/.../ The final tragedy is due to an accumulation of factors ; to cultivate Bt Cotton is four times more expensive than with the traditional seeds, then the expected yield is not always there - this variety needs a good irrigation - and the buying price for cotton has gone down year after year, based on the world rates. American subsidized cotton that arrives in India is 40% less expensive than the local one, and moreover the Indian State has put an end to its policy of public aid since two years, it doesn’t guarantee the buying of the whole production any longer. In the best of cases, the production will cost 20% more than the selling price. The farmer incessantly asks for credits, first to the bank, but as land credit has considerably gone down into the countryside, and the banker refusing another loan before first one has been paid back, the peasants have to turn to private money-lenders using an exorbitant interest rate. A merciless stranglehold. It’s complete cynicism considering that the buyers are more and more the people selling the seeds…and the private money-lenders themselves ! The great majority of the peasants who ended up excessively indebt and who committed suicide had gone to genetic cotton. « India is taking the direction of wiping out smallholding farming in favour of corporate farming. That’s what the decks are being cleared for. The indian farmers are the last surviving body of small farmers in the world. They’re being finished. The agricultural policy is one of calculated neglect and gutting of agriculture. (…) What is Agriculture Minister Sharad Pawar doing for farmers ? He wants us all to be out of business and hand over the land to US companies on contract. » (P. Sainath Rural Affairs Editor at The Hindu).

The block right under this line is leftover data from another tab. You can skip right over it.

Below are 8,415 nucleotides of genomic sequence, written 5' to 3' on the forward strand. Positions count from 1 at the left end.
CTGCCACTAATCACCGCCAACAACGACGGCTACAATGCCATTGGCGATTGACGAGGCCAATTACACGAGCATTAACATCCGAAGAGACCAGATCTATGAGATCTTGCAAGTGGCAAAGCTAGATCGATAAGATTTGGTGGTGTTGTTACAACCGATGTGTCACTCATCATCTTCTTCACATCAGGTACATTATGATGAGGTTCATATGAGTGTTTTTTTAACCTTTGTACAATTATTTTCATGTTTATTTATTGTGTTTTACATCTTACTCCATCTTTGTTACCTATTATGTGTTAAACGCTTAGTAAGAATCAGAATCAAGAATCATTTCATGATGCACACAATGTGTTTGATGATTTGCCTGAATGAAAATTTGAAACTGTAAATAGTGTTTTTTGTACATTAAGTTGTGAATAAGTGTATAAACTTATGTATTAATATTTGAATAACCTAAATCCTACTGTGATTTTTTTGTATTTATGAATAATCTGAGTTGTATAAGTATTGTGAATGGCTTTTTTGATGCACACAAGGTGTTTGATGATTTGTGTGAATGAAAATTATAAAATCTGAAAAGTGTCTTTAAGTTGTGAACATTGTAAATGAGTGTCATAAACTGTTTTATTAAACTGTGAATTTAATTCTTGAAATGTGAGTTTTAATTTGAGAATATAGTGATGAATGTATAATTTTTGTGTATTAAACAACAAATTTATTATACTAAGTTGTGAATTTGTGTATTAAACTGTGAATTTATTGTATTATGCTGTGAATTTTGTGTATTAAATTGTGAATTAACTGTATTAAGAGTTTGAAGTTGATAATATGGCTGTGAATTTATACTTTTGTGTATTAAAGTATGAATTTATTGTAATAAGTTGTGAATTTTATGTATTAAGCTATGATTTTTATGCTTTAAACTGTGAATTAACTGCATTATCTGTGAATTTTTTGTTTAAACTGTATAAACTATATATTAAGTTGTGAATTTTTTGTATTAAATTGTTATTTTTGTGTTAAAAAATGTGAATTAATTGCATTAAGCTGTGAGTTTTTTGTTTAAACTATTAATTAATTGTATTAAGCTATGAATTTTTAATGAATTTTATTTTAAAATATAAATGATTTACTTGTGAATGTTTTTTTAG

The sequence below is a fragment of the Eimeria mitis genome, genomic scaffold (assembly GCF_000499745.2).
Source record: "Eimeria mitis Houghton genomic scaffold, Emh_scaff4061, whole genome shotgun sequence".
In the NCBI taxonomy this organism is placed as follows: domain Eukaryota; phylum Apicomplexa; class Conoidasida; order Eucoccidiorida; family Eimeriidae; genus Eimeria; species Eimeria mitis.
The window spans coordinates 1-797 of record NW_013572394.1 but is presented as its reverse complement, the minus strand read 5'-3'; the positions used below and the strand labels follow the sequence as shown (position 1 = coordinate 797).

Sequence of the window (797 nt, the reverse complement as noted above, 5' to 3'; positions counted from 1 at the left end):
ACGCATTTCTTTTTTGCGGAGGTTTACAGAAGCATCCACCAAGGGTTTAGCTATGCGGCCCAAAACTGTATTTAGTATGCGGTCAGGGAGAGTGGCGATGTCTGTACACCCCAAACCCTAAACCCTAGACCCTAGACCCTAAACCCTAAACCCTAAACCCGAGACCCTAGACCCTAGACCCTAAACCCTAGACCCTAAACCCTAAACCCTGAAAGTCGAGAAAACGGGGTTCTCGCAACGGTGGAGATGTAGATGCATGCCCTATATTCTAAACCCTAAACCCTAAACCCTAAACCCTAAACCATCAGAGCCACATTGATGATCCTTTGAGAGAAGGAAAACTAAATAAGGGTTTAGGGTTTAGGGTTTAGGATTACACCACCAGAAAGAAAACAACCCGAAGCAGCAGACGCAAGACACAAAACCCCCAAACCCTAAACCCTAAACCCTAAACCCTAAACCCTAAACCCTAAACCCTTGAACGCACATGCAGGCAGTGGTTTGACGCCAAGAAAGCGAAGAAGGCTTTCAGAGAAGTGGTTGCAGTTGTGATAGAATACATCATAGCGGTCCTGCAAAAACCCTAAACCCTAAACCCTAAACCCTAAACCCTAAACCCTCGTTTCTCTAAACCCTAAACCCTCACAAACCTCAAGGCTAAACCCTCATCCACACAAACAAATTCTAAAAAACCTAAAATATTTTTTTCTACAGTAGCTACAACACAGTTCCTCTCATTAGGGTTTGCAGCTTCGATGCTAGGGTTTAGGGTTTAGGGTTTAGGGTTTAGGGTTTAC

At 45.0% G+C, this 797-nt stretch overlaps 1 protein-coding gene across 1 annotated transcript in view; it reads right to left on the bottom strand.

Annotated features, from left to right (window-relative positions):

Finalist at PhotoEspana Ojodepez Volkswagen Award 2008, Spain.
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